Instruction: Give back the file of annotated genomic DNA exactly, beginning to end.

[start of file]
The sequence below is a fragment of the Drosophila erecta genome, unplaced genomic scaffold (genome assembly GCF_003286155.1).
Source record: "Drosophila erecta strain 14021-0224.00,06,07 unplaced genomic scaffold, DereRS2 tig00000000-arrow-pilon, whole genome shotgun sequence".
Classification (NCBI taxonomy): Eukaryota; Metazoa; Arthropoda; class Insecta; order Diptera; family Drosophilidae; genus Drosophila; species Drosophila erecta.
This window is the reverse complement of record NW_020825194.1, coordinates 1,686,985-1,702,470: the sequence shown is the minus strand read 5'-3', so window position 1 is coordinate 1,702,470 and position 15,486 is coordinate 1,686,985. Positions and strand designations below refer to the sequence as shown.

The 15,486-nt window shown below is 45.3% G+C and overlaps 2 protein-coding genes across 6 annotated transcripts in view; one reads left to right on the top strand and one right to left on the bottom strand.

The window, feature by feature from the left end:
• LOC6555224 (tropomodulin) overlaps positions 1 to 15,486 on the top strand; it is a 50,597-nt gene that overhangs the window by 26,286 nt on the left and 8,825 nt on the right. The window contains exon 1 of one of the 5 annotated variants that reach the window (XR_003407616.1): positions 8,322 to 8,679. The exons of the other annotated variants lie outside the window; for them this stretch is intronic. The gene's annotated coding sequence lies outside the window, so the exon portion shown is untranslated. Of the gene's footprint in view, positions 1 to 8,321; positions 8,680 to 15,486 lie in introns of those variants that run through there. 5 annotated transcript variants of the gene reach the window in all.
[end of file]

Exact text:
The sequence below is a fragment of the Drosophila erecta genome, unplaced genomic scaffold (genome assembly GCF_003286155.1).
Source record: "Drosophila erecta strain 14021-0224.00,06,07 unplaced genomic scaffold, DereRS2 tig00000000-arrow-pilon, whole genome shotgun sequence".
Classification (NCBI taxonomy): Eukaryota; Metazoa; Arthropoda; class Insecta; order Diptera; family Drosophilidae; genus Drosophila; species Drosophila erecta.
This window is the reverse complement of record NW_020825194.1, coordinates 1,686,985-1,702,470: the sequence shown is the minus strand read 5'-3', so window position 1 is coordinate 1,702,470 and position 15,486 is coordinate 1,686,985. Positions and strand designations below refer to the sequence as shown.

The 15,486-nt window shown below is 45.3% G+C and overlaps 2 protein-coding genes across 6 annotated transcripts in view; one reads left to right on the top strand and one right to left on the bottom strand.

The window, feature by feature from the left end:
• LOC6555224 (tropomodulin) overlaps positions 1 to 15,486 on the top strand; it is a 50,597-nt gene that overhangs the window by 26,286 nt on the left and 8,825 nt on the right. The window contains exon 1 of one of the 5 annotated variants that reach the window (XR_003407616.1): positions 8,322 to 8,679. The exons of the other annotated variants lie outside the window; for them this stretch is intronic. The gene's annotated coding sequence lies outside the window, so the exon portion shown is untranslated. Of the gene's footprint in view, positions 1 to 8,321; positions 8,680 to 15,486 lie in introns of those variants that run through there. 5 annotated transcript variants of the gene reach the window in all.